Case #2: You Kept Making a Specific, Fixable Mistake Last Time and Can Fix It This Time

This case is kind of a stretch: how could you keep making the same mistake over and over again in dozens of interviews and not realize it?

But it is possible.

Here are a few examples I’ve seen:

  • You have decent internship experience, but you haven’t had enough practice with case studies and technical questions, and you get flustered in interviews (Solution: Take all our courses. Practice. A lot.)

The first problem – appearing “boring” due to a lack of interesting experiences/hobbies/activities – is the easiest and most realistic one to fix in this time frame.

The other two stretch plausibility, but I have seen legitimate cases where these issues have resulted in poor interview performance.

To Delay or Not to Delay?

The problem with delaying graduation is that it’s predicated on assumptions that are often false.

The market could change.

You might not even know why you didn’t do well the first time around.

And you might not be able to improve yourself enough in a short time frame to justify this decision.

The market has changed so much in the past 5-10 years (i.e., since the 2006 – 2011 era) that it’s very tough to become competitive with a single additional internship anymore.

So don’t assume that a delayed graduation is the answer to anything.

It might be an answer in very specific cases.

But more often than not, students take on extra debt, waste time and forego earnings, and fail to get much out of it.

So think before you make the delayed graduation leap – especially if you have a 3.0 GPA in a liberal arts major with no finance experience.

Your Questions

Are you thinking of delaying your graduation? Wondering if it makes sense? Have you delayed it already and are you starting to doubt yourself now?

Leave a comment below, and we’ll weigh in.

M&I - Brian

About the Author

Brian DeChesare is the Founder of Mergers & Inquisitions and Breaking Into Wall Street. In his spare time, he enjoys memorizing obscure Excel functions, editing resumes, obsessing over TV shows, traveling like a drug dealer, and defeating Sauron.

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  1. Hi Brian,

    I have done one accounting internship and one as a research analyst. I will be graduating in Dec 2020. I was wondering if I should extend my graduation for an IB internship. I’m from a non-target but I am networking hard to get my foot in the door. What should I do?

    1. I would not necessarily recommend that because most internship recruiting for 2021 is taking place now (a year in advance)… some banks will continue into the fall, but unless you’re plugged into several processes right now, I’m not sure that you have a good shot at the large banks for next year. So it depends on the status of your networking efforts.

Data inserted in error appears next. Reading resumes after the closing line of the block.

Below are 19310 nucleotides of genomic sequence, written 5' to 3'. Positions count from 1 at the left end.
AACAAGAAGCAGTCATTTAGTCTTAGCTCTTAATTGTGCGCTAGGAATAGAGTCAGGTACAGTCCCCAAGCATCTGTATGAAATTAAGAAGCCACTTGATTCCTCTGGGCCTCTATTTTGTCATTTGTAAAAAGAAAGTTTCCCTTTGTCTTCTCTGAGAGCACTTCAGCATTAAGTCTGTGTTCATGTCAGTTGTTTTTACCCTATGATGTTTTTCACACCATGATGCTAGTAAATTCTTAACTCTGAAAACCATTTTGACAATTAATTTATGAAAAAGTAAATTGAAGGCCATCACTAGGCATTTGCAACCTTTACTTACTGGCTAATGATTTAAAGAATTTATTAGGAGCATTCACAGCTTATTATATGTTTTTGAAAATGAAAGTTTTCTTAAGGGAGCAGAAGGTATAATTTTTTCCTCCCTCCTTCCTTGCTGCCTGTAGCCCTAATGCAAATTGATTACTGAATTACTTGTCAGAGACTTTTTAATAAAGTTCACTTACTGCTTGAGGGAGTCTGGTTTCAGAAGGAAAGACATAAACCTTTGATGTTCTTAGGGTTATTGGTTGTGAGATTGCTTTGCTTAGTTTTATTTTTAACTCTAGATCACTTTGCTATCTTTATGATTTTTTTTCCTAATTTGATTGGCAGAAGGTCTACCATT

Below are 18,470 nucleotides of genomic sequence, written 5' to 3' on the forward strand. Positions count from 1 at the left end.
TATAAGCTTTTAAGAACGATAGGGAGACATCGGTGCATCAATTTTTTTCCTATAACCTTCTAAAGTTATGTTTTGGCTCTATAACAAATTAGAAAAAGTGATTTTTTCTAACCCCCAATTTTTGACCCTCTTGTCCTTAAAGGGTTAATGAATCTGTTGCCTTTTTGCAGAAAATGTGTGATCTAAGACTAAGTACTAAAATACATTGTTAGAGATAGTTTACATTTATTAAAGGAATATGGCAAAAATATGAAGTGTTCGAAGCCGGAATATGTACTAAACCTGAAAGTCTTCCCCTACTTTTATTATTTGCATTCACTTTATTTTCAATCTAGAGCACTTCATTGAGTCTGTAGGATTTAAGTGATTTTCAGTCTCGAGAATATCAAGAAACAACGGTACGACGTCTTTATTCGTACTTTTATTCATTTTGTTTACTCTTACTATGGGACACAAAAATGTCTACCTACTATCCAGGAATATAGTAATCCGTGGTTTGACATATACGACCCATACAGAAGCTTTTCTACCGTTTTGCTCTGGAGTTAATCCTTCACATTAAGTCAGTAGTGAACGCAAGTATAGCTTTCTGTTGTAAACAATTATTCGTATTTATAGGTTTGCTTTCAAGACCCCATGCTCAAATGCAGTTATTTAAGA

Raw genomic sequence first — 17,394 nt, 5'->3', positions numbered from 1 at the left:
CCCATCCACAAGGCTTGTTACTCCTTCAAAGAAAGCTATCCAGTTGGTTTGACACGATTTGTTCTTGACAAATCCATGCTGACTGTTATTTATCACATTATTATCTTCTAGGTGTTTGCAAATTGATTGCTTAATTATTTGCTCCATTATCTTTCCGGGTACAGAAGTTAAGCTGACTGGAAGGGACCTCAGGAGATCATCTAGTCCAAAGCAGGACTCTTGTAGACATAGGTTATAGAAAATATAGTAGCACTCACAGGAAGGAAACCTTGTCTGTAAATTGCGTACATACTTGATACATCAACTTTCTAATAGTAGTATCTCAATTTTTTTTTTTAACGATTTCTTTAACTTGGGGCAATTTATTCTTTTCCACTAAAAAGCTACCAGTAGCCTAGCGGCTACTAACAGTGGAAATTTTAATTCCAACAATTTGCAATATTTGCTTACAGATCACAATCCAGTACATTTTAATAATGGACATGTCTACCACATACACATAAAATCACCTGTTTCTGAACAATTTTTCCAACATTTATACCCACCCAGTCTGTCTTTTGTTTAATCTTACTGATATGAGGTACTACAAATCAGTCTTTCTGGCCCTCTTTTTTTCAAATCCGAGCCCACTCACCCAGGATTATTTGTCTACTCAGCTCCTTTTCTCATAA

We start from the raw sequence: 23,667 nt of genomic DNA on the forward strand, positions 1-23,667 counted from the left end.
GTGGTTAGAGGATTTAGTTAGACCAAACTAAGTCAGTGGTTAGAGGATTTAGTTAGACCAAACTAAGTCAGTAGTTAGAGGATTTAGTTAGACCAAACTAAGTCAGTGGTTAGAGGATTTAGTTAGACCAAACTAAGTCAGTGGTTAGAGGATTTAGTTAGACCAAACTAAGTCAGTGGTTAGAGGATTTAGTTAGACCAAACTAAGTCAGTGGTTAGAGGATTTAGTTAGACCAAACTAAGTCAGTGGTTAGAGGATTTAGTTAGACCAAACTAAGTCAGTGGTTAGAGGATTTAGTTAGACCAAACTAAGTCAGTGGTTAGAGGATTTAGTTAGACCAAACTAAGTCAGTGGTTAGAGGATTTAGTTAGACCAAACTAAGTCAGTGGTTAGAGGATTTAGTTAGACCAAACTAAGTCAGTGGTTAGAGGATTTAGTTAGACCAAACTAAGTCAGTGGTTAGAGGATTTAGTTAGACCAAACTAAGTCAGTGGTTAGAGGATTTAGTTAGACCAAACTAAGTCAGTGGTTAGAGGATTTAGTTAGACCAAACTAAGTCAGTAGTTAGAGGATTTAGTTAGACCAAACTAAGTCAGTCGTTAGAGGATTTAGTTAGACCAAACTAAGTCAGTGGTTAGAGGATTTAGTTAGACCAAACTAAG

2. Hi Brian, thanks for sharing this article. I am in a situation which I believe is not exactly outlined above, and would love to have you weigh in with your expertise.

    I am a California community college student who received admission into UC Berkeley Haas for this fall. Ever since I received my acceptance (1.5 months ago), I have been taking advantage of the Cal Alumni network to schedule phone chats with professionals in the IB space. However, I have noticed that despite the nonstop efforts I’ve made in the past few weeks, I simply cannot make up for the gap between myself and my Haas peers who have already been at Berkeley for the previous two years with access to all the networking/recruiting opportunities on campus. I am pursuing a math minor in combination with my business admin degree at Haas, but also learned that I can turn this minor into a full fledged applied mathematics double degree if I stay just one extra semester at Berkeley. I had been toying with the idea of staying an extra semester for the second degree (regardless of IB prospects) because I want to keep my career options open for more quant heavy fields down the road should I choose to pursue that route later on. Then, I realized that if I graduate a semester later (Dec 22), and apply/recruit for Summer 21 Sophomore Analyst roles, I’d give myself a competitive edge over other Sophomore Analyst applicants, and I’d carve out a better opportunity for a Summer 22 Junior Analyst role, which I could (optimistically speaking here) potentially turn into a FTO for Summer/Fall 23.

    The only negative of this is that I would have a 6 month gap between finishing off my second degree and going full time (hopefully) at an IB. Personally, I don’t mind the time gap because if anything it would give me an opportunity to travel, study for the GMAT, perhaps pick up a winter internship in PE… But I’m not sure how it’ll read on my resume. Also, would recruiters in the long run question my overall competence for spending 2.5 years at Berkeley instead of 2, or would the double degree speak for itself? My main question is: Do you think going for the second degree (for my own personal preferences, not to intentionally delay my IB recruiting timeline) will significantly deter my chances of a FTO in IB by latest 2023? Do you see any major blindspots with this plan?